Q What languages do you offer?
A Here on campus, we offer Major, Minor, and Concentration programs in French, German, and Spanish. We offer Minor and Concentration programs with full language programs (3 years) in Chinese and Japanese. We offer full Concentration language programs (2 years) in Portuguese and Russian as well. We have an advanced level English Language Studies program. In addition, all of the languages taught by Harvard and Wellesley are available to you through the cross-registration program.
Q Are languages required at MIT?
A No. However, they help fulfill the Humanities, Arts, and Social Sciences (HASS) requirement at MIT.
Q Can I take more than one language?
Q Where can I see what classes you offer?
A Check out our online catalog at http://student.mit.edu/catalog/m21Ga.html.
Q What is a concentration?
A A concentration is like a mini-minor, 3 subjects taken in one HASS field to get some depth in a topic. It is required of all MIT students. Taking a concentration in a language is one of the most popular topics for students at MIT.
Q How many classes does it take to concentrate in a language?
A Assuming that you already have some skill in the language, you would take three subjects. If you are starting from scratch, however, you'll need to take four classes, finishing with Level IV, to get you up to speed.
Q How many classes does it take to minor in a language?
A Assuming that you already have two years worth of good high school experience in the language and you can start with Level III language subjects, then you would take a total of six subjects for a minor. If you're not quite at the Level III language skill, then you'd have to take additional lower level classes as a pre-requisite.
Q Can I concentrate and minor in the same language?
A Yes, it's actually encouraged! Your concentration subjects can also be attributed towards your minor. If you've started your concentration at Level III, you can build directly upon those three subjects and add three more to make a minor.
Q How do I take a language placement exam?
A With the exception of the Japanese language, MIT prefers to do its placement on a one-on-one basis, rather than formal exams. (The Japanese Group holds a meeting within a week before the start of classes, and then holds an exam the first day of classes. Please contact the Japanese Coordinator for more information.) The best thing to do is consult the Coordinator listed for your particular language interest and send them an inquiry email or talk in person. You can also place yourself. You can presume that one year of good high school language preparation is equivalent to one semester of university level language. Students with two years of good high school language often feel ready for Level III language at MIT. Many instructors may do some informal testing on the first day of classes to help students find the correct level for their skills. In some cases instructors may recommend you take a different subject than the one for which you are currently registered.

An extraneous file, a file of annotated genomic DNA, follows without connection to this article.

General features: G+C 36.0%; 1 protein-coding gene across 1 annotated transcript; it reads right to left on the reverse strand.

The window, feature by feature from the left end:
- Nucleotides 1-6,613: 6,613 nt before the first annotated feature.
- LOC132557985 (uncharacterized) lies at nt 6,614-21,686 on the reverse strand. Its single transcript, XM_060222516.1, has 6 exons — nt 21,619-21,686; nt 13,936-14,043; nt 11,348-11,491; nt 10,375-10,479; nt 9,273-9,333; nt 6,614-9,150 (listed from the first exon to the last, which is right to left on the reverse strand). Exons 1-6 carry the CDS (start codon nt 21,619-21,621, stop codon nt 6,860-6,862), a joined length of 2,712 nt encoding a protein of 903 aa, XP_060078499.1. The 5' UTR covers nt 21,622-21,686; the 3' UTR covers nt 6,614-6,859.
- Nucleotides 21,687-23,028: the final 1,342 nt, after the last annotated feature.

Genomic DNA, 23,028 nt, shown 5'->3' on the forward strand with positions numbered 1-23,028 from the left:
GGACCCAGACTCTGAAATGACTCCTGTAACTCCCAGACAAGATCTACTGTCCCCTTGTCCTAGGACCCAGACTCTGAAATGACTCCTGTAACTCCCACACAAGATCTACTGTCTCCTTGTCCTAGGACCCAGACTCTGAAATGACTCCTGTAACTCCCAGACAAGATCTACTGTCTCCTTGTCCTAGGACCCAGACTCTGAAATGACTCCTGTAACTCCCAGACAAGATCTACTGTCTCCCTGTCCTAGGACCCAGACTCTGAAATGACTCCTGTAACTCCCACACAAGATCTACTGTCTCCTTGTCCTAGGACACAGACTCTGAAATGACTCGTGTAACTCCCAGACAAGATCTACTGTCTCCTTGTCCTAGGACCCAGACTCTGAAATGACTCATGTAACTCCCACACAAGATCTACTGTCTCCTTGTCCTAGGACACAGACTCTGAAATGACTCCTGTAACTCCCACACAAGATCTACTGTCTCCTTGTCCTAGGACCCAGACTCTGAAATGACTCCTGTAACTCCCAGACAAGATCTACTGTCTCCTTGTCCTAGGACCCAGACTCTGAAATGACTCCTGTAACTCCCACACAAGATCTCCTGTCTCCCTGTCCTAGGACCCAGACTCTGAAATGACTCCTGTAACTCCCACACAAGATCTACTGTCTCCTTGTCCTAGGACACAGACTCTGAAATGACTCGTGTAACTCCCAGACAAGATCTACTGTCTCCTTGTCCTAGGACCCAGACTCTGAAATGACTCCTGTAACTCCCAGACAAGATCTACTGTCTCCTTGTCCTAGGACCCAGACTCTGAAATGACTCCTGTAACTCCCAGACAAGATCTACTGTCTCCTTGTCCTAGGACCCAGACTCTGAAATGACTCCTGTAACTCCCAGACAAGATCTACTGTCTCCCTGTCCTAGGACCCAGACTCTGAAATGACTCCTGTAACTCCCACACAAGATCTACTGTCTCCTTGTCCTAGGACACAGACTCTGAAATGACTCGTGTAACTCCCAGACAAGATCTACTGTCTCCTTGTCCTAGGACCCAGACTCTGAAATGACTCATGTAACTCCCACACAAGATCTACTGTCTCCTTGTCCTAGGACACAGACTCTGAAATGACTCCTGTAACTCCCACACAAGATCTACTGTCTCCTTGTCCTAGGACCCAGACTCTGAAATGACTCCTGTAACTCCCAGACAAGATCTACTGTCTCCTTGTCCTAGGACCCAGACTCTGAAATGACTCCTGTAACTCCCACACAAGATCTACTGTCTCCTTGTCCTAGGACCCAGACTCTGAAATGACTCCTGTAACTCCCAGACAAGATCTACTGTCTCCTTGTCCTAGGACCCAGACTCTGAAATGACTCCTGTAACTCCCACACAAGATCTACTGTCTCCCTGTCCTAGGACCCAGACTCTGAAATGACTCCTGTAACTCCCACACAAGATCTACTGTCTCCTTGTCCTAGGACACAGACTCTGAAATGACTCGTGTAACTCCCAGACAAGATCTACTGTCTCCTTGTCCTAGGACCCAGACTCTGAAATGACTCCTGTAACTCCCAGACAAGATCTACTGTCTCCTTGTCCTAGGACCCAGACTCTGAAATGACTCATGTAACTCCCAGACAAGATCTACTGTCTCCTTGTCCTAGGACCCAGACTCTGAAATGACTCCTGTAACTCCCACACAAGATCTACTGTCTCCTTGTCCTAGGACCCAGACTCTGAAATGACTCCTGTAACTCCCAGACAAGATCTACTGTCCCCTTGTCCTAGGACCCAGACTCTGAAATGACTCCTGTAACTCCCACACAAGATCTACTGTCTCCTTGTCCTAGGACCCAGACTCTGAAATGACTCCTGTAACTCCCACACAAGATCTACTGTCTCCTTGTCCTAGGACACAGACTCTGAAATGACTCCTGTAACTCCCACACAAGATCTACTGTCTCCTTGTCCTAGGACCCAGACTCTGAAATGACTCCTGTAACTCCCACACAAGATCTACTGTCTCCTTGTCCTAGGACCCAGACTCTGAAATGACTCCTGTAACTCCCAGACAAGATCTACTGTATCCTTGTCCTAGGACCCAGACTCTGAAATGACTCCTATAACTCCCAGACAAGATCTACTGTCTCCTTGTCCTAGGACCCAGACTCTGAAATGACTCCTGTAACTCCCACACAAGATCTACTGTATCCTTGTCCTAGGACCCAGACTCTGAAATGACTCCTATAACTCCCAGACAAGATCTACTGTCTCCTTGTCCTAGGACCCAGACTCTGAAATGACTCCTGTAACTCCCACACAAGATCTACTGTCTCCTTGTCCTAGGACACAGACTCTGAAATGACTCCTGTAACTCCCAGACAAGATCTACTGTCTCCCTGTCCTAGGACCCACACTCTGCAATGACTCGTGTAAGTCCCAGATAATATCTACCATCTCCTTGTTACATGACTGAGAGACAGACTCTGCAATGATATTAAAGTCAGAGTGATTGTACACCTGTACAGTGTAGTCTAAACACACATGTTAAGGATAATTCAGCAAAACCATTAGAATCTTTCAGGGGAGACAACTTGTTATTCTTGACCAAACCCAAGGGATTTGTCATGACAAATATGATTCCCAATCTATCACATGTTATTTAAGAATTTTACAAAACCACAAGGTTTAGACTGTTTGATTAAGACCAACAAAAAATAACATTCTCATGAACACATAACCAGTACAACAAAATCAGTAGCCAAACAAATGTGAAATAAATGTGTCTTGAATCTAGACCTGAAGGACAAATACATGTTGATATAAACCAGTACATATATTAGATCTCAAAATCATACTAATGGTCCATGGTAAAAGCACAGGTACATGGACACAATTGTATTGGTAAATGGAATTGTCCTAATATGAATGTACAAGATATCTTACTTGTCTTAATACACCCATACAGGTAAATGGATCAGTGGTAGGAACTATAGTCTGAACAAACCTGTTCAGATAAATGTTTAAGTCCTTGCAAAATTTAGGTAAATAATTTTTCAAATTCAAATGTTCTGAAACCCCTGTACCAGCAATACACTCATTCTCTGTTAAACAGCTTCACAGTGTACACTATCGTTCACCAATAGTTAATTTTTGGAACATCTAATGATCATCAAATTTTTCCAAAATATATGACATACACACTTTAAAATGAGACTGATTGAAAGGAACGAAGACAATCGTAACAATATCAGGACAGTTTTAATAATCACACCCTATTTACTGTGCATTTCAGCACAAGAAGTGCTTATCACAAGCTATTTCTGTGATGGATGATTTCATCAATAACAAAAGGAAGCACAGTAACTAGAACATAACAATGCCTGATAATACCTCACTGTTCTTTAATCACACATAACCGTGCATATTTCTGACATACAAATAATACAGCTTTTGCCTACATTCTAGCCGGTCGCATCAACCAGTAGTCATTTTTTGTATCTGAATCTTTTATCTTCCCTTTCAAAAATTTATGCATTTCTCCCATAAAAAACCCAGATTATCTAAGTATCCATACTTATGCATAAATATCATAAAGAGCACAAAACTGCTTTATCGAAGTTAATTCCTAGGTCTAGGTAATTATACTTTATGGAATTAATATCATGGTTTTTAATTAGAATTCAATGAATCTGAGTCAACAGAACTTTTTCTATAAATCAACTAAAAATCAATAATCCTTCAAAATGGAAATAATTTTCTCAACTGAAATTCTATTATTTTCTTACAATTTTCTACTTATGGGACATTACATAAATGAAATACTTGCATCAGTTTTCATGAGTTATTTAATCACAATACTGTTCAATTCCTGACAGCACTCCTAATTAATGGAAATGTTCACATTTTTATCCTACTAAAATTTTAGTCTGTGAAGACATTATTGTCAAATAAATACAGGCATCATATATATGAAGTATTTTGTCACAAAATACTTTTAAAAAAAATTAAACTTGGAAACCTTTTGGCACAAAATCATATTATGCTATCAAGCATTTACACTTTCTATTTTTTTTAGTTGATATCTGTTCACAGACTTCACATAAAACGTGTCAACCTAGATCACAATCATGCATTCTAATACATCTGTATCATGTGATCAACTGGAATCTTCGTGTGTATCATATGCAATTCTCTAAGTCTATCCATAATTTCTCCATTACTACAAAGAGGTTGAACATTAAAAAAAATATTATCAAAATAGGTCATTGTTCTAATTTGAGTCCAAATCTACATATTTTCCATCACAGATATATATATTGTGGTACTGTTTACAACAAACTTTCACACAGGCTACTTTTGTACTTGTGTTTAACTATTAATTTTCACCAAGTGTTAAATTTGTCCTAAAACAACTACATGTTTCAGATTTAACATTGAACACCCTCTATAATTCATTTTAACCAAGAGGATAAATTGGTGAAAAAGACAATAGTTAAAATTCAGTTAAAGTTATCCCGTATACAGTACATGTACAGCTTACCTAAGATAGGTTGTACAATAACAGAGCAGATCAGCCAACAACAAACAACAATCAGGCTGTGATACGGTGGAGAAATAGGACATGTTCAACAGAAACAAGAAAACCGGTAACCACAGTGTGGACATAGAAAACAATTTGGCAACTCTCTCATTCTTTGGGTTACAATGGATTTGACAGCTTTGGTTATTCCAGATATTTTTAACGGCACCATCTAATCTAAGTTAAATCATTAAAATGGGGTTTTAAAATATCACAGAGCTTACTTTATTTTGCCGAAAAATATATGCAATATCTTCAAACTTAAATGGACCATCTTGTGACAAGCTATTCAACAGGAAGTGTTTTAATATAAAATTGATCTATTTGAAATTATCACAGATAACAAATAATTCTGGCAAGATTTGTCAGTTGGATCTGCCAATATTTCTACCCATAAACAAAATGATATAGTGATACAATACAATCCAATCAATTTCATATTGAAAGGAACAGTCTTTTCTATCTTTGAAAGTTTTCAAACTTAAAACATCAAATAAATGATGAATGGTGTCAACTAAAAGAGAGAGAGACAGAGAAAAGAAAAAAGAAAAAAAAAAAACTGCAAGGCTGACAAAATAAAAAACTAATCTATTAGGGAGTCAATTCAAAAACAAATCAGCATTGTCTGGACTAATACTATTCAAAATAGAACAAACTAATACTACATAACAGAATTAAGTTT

Q What are the differences between the Regular and Streamlined Chinese subjects?
A The Streamlined subjects are designed for students who already have conversational skills (typically gained from growing up in a Chinese-speaking environment) without a corresponding level of literacy. The Regular sequence of Chinese subjects is for students who are not heritage learners.
Q Can I concentrate in a language offered at Harvard?
A Yes! Read about the cross-registration program at Harvard for more information about how to register for classes at http://web.mit.edu/registrar/reg/xreg/ugradMITtoHarvard.html
Q Can I minor or major in a language offered at Harvard?
A With the exception of MIT's Regional Minor programs, and a Major Departure in Asian and Asian Diaspora Studies, you cannot minor or major in a language not offered at MIT.
Q Are there study abroad / work abroad programs?
A MIT does run a couple of study abroad programs, including for Spanish, a Spanish II Study Abroad class during January term, MIT-Madrid for a full spring semester abroad. For French, we have a non-credit cultural immersion trip during January term. This trip is free for students who qualify. MIT's forté is the MIT International Science and Technology Initiatives (MISTI) program that provides valuable work abroad experience in connection with language and culture studies. Please see http://misti.mit.edu.
Q How can I study a language on my own if I need to catch up or review?
A MIT Community members have free access to Mango Language, an online language learning program which tracks your progress in a large selection of supported languages.
Q Do you do translations?
A Sometimes a few of our academic staff will take on translations as freelance work, but in general we do not offer translation services.